The researchers studied data of nearly 4.2 million babies born in Sweden between 1973 and 2014. The study followed the children until they were at least 22 years old.
The study results
Babies born preterm had a 21% increased chance of type 1 and 26% higher chance of type 2 diabetes before age 18. After the age of 18, the chances increased to 24% for type 1 and 49% for type 2. Among premature babies, girls had a slightly higher chance of developing type 2 diabetes than boys.
Why are premature babies at higher risk?
The study authors conjecture various reasons why premature babies could be at higher risk for diabetes, such as:
- Interruption of normal development of the pancreas, which regulates blood sugar through insulin-producing beta cells.
- Alteration of immune function, including T-cell response, which could lead to autoimmune issues and type 1.
- Exposure to prenatal corticosteroids and catch-up growth as a baby could lead to factors that spark type 2.
- Other factors, such as time spent in the NICU, not getting the right nutrition as an infant, and medications or procedures could lead to diabetes.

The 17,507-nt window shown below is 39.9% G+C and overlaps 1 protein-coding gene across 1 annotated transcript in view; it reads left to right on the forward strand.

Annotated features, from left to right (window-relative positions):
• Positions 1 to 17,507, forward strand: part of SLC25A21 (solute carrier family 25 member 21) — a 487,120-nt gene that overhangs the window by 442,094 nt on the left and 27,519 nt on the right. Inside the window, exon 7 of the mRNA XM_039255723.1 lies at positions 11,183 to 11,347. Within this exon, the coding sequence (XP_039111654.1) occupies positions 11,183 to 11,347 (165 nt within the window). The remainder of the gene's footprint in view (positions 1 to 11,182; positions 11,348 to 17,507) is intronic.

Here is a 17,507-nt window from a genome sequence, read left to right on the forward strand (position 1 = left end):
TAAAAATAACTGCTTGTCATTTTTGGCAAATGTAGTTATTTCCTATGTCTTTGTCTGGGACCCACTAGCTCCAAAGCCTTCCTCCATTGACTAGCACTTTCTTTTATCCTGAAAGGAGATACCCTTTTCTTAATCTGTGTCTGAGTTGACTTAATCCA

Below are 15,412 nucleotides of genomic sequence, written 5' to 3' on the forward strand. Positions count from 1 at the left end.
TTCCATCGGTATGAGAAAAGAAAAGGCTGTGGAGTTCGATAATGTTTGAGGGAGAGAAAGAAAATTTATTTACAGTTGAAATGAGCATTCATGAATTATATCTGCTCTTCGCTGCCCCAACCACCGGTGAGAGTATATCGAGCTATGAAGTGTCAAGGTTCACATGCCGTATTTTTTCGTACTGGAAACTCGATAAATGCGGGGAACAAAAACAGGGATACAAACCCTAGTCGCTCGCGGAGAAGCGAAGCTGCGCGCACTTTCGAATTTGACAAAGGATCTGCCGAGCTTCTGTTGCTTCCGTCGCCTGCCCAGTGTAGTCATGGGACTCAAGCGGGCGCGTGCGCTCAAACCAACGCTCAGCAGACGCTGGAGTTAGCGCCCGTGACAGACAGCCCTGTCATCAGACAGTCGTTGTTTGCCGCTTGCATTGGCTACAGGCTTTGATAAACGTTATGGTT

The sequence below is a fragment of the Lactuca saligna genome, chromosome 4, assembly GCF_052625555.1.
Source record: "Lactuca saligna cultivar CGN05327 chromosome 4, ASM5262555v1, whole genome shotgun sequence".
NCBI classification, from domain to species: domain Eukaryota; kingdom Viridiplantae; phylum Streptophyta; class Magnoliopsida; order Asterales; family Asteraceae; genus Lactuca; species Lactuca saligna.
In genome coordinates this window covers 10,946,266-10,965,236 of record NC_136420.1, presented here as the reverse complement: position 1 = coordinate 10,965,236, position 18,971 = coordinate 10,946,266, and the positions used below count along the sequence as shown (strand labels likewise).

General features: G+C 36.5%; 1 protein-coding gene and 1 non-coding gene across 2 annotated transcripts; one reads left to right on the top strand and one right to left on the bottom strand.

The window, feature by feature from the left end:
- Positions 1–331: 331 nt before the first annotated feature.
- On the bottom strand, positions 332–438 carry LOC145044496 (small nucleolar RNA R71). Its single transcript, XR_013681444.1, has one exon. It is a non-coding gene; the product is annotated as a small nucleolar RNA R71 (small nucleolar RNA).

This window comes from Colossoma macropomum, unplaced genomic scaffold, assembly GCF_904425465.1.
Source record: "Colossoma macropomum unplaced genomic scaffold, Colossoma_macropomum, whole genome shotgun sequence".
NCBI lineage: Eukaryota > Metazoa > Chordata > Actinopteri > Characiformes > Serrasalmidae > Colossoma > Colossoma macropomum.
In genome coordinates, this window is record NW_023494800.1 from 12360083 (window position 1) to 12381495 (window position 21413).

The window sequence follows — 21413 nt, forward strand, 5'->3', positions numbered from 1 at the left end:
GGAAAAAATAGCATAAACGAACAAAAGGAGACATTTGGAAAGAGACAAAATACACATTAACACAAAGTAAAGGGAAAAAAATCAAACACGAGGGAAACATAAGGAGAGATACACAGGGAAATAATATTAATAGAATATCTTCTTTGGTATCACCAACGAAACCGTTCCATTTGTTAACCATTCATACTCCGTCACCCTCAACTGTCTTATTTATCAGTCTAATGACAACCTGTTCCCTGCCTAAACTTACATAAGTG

Parents of premature babies should not be alarmed; most premature babies turn out healthy and strong. They simply have a slightly greater risk for developing certain illnesses.
As a result, it’s wise to get screened early for diabetes. If there is a diabetes diagnosis, it’s important to get on top of treating it and making lifestyle adjustments as soon as possible.
In addition, medical records of premature babies should include as much information as possible on their birth history, gestational age, birth weight, and any complications in order to look out for and prevent any disorders later on in life.